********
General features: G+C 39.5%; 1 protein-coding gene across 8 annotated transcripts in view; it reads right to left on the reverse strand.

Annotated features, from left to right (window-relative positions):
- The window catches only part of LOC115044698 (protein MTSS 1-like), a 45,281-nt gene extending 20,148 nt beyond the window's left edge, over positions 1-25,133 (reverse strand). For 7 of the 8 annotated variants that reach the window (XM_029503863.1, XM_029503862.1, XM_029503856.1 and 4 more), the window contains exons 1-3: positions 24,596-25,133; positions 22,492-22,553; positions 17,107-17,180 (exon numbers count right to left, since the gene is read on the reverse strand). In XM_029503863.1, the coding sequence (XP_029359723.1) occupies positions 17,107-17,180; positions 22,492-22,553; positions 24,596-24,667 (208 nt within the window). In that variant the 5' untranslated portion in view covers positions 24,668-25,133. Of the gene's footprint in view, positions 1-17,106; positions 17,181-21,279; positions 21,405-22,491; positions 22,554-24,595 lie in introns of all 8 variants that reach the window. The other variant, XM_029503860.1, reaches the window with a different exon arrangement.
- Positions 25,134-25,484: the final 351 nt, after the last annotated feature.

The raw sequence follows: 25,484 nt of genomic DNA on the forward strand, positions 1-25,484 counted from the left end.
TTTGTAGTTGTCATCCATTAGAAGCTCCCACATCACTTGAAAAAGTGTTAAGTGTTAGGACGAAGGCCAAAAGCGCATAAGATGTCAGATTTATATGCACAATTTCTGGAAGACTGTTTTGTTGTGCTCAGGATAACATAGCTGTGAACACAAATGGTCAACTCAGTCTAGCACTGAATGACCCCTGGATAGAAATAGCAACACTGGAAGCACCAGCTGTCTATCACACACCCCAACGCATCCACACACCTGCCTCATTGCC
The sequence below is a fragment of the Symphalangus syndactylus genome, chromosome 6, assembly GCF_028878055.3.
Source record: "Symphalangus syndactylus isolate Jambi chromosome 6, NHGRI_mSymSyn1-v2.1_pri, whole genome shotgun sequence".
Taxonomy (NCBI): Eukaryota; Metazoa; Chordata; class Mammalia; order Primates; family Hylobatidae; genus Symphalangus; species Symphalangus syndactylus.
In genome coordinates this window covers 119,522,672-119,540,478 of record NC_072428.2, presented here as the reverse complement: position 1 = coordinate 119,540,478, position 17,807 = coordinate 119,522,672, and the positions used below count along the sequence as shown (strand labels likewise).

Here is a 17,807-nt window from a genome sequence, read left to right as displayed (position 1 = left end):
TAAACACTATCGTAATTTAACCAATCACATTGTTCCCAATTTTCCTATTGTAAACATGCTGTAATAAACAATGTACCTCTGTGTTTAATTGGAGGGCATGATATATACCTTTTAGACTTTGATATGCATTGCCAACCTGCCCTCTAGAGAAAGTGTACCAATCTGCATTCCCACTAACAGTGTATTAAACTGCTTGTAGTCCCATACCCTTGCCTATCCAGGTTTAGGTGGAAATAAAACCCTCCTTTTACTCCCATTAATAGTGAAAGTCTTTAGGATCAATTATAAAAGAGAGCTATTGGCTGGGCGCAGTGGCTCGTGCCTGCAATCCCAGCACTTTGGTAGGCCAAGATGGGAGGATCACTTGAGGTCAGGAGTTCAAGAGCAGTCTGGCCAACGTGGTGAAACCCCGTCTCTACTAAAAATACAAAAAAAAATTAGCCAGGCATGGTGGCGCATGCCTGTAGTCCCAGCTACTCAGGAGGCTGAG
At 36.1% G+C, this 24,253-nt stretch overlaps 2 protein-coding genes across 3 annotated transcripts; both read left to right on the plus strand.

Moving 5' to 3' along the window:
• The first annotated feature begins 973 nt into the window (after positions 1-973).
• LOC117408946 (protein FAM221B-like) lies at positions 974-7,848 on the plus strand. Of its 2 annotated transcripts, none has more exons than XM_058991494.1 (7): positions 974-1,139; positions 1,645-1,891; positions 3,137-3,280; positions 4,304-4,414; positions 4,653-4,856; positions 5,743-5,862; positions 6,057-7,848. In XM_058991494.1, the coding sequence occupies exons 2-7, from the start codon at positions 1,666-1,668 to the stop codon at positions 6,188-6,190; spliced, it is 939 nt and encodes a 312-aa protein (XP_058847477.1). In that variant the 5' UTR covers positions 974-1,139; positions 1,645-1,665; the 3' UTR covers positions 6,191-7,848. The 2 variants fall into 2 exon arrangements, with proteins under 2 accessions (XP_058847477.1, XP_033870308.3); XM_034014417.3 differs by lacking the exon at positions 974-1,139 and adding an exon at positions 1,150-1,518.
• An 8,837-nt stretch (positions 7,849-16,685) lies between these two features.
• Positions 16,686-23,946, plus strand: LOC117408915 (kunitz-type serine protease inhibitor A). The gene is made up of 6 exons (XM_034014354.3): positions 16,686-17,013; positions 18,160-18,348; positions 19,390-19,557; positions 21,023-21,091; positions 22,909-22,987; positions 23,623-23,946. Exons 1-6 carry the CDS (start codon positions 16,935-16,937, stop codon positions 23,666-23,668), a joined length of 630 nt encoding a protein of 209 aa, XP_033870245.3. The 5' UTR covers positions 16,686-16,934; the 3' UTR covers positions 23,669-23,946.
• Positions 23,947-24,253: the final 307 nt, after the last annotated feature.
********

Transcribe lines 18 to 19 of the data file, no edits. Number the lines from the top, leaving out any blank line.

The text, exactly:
• Positions 16,686-23,946, plus strand: LOC117408915 (kunitz-type serine protease inhibitor A). The gene is made up of 6 exons (XM_034014354.3): positions 16,686-17,013; positions 18,160-18,348; positions 19,390-19,557; positions 21,023-21,091; positions 22,909-22,987; positions 23,623-23,946. Exons 1-6 carry the CDS (start codon positions 16,935-16,937, stop codon positions 23,666-23,668), a joined length of 630 nt encoding a protein of 209 aa, XP_033870245.3. The 5' UTR covers positions 16,686-16,934; the 3' UTR covers positions 23,669-23,946.
• Positions 23,947-24,253: the final 307 nt, after the last annotated feature.